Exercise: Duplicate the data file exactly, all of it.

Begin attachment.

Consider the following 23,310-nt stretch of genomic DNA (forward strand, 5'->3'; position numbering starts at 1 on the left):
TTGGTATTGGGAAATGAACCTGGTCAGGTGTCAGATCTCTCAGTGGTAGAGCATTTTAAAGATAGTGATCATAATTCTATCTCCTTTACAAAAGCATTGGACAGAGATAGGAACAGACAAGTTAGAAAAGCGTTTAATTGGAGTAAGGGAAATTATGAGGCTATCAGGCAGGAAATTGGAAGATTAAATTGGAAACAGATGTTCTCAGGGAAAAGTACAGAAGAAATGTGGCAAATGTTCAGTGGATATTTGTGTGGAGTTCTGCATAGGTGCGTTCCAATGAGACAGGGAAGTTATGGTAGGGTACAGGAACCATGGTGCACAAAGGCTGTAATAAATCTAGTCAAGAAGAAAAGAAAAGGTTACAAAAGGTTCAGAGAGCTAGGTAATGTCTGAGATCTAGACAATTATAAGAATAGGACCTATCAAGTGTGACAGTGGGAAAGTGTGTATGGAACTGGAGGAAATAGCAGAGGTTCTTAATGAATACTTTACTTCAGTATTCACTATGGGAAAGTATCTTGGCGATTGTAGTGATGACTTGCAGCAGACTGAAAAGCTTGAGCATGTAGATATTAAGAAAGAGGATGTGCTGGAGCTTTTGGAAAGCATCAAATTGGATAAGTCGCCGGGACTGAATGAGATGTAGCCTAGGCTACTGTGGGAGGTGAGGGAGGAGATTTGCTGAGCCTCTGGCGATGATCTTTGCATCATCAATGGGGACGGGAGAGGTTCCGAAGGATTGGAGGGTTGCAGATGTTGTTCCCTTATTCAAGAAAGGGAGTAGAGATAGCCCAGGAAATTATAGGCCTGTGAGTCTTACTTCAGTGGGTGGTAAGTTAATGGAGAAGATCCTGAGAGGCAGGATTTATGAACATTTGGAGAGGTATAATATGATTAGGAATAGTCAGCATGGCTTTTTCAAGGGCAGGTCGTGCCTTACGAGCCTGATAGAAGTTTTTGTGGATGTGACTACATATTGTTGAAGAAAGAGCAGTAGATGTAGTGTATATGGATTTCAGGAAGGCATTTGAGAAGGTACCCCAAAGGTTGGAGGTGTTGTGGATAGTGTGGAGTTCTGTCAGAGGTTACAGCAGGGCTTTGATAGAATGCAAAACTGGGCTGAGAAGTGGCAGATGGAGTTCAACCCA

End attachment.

Consider the following 23,310-nt stretch of genomic DNA (forward strand, 5'->3'; position numbering starts at 1 on the left):
TTGGTATTGGGAAATGAACCTGGTCAGGTGTCAGATCTCTCAGTGGTAGAGCATTTTAAAGATAGTGATCATAATTCTATCTCCTTTACAAAAGCATTGGACAGAGATAGGAACAGACAAGTTAGAAAAGCGTTTAATTGGAGTAAGGGAAATTATGAGGCTATCAGGCAGGAAATTGGAAGATTAAATTGGAAACAGATGTTCTCAGGGAAAAGTACAGAAGAAATGTGGCAAATGTTCAGTGGATATTTGTGTGGAGTTCTGCATAGGTGCGTTCCAATGAGACAGGGAAGTTATGGTAGGGTACAGGAACCATGGTGCACAAAGGCTGTAATAAATCTAGTCAAGAAGAAAAGAAAAGGTTACAAAAGGTTCAGAGAGCTAGGTAATGTCTGAGATCTAGACAATTATAAGAATAGGACCTATCAAGTGTGACAGTGGGAAAGTGTGTATGGAACTGGAGGAAATAGCAGAGGTTCTTAATGAATACTTTACTTCAGTATTCACTATGGGAAAGTATCTTGGCGATTGTAGTGATGACTTGCAGCAGACTGAAAAGCTTGAGCATGTAGATATTAAGAAAGAGGATGTGCTGGAGCTTTTGGAAAGCATCAAATTGGATAAGTCGCCGGGACTGAATGAGATGTAGCCTAGGCTACTGTGGGAGGTGAGGGAGGAGATTTGCTGAGCCTCTGGCGATGATCTTTGCATCATCAATGGGGACGGGAGAGGTTCCGAAGGATTGGAGGGTTGCAGATGTTGTTCCCTTATTCAAGAAAGGGAGTAGAGATAGCCCAGGAAATTATAGGCCTGTGAGTCTTACTTCAGTGGGTGGTAAGTTAATGGAGAAGATCCTGAGAGGCAGGATTTATGAACATTTGGAGAGGTATAATATGATTAGGAATAGTCAGCATGGCTTTTTCAAGGGCAGGTCGTGCCTTACGAGCCTGATAGAAGTTTTTGTGGATGTGACTACATATTGTTGAAGAAAGAGCAGTAGATGTAGTGTATATGGATTTCAGGAAGGCATTTGAGAAGGTACCCCAAAGGTTGGAGGTGTTGTGGATAGTGTGGAGTTCTGTCAGAGGTTACAGCAGGGCTTTGATAGAATGCAAAACTGGGCTGAGAAGTGGCAGATGGAGTTCAACCCA